There is an old adage in the real estate business that the three most important factors in property value are location, location and location. As SKYWARN storm spotters, the way we report the locations of the severe weather we witness is equally important.
The National Weather Service (NWS) relays many of our reports in a text product it calls a “local storm report.” The way the NWS describes locations in LSRs is informative to spotters. Here’s an example LSR:
Notice how the LSR gives the location first by identifying the distance and compass direction from the center of the nearest town or village, then by county, then by state. The LSR might then mention a road intersection in the “remarks” section (but it does not always do so).
Whenever we make a spotter report to the NWS, if we don’t indicate our distance and direction from the center of the nearest town or village, some busy NWS staff member must figure that out. We can really help the NWS, therefore, by knowing where we are in relation to the nearest town or village and including that information in our reports.
I learn best by example. In case you’re like that, below are some actual spotter reports from an NWS transcript of a recent severe weather event, followed by an example of how the location information could have been more helpful:
Original report: Nearly quarter-size hail, SR 13 and South County Line Road.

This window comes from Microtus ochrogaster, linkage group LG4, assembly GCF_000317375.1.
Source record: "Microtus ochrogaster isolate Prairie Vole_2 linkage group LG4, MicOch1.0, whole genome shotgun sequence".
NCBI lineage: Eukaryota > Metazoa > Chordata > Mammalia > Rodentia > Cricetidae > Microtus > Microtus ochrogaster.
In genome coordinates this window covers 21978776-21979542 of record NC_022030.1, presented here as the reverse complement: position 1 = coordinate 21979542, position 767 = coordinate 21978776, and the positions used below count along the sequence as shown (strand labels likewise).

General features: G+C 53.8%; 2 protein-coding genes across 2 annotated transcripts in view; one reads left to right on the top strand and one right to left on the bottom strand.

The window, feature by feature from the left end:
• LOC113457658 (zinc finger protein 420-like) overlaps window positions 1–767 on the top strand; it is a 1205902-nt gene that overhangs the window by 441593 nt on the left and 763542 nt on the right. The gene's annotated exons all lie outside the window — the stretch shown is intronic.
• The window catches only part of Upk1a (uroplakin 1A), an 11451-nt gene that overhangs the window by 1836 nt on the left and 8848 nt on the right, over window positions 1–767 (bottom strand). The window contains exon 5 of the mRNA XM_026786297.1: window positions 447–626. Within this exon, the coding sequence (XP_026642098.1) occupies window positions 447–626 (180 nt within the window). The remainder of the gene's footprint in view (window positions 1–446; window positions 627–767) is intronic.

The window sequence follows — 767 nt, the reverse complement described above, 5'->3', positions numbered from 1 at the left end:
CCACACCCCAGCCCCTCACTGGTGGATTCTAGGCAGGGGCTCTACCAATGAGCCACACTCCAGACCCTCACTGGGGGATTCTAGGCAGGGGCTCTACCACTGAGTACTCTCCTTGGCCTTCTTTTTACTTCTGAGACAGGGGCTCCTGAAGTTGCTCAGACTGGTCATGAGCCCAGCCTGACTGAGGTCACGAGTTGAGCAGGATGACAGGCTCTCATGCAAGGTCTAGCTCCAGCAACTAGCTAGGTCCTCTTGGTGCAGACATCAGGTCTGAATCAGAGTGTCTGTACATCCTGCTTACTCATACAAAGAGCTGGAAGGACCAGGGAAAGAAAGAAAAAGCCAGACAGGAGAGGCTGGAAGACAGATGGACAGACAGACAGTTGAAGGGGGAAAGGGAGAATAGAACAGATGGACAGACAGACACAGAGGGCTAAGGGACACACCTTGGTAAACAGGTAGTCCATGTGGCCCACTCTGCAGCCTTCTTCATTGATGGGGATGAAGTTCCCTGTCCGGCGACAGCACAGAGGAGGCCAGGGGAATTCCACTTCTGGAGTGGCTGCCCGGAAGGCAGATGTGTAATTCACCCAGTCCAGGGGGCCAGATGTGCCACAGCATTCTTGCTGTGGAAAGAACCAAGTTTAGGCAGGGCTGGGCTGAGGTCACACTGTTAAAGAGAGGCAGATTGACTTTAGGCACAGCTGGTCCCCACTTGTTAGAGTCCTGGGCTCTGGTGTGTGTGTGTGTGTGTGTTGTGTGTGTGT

More helpful: Kosciusko County, 1 mile north of Syracuse, intersection of state road 13 and the Kosciusko-Elkhart county line.
Original report: U.S. 33 and State Road 205, about 2 minutes Duration, Dime-size hail.
More helpful: Whitley County, in Churubusco, intersection of US 33 and SR 205.
Original report: State Road 427 at Allen-DeKalb county line. About 3 min of dime-size hail. Estimated 50-60 MPH winds. Heavy rain.
More helpful: DeKalb County, 7 miles south of Auburn, intersection of DeKalb County Road 427 and the Allen-DeKalb County line. (Side note: As spotters, we should try to remain aware of the correct and current names of the roads we are using. The road that runs between Fort Wayne and Auburn was once called “State Road 427” but ceased to be a state road years ago. In DeKalb County, it is now called “County Road 427” and in Allen County, it is correctly known as “Tonkel Road.” Because this spotter was at the county line, he could also have given his location as, “Allen County Indiana, 4.5 miles northwest of Leo-Cedarville, intersection of Tonkel Road and the Allen-DeKalb county line” (making the road and town name match the county name))
Original report: Edgerton Road and County Line Road, 1.5 minutes of dime-size hail and measured 57 mph winds.
More helpful: Allen County Indiana, 4 miles southeast of Woodburn, intersection of Edgerton Road and the Indiana-Ohio line. (Note: when at a county line, it is helpful to give the names of both counties to reduce ambiguity. If the county line is also a state line, identifying the state line is probably more helpful).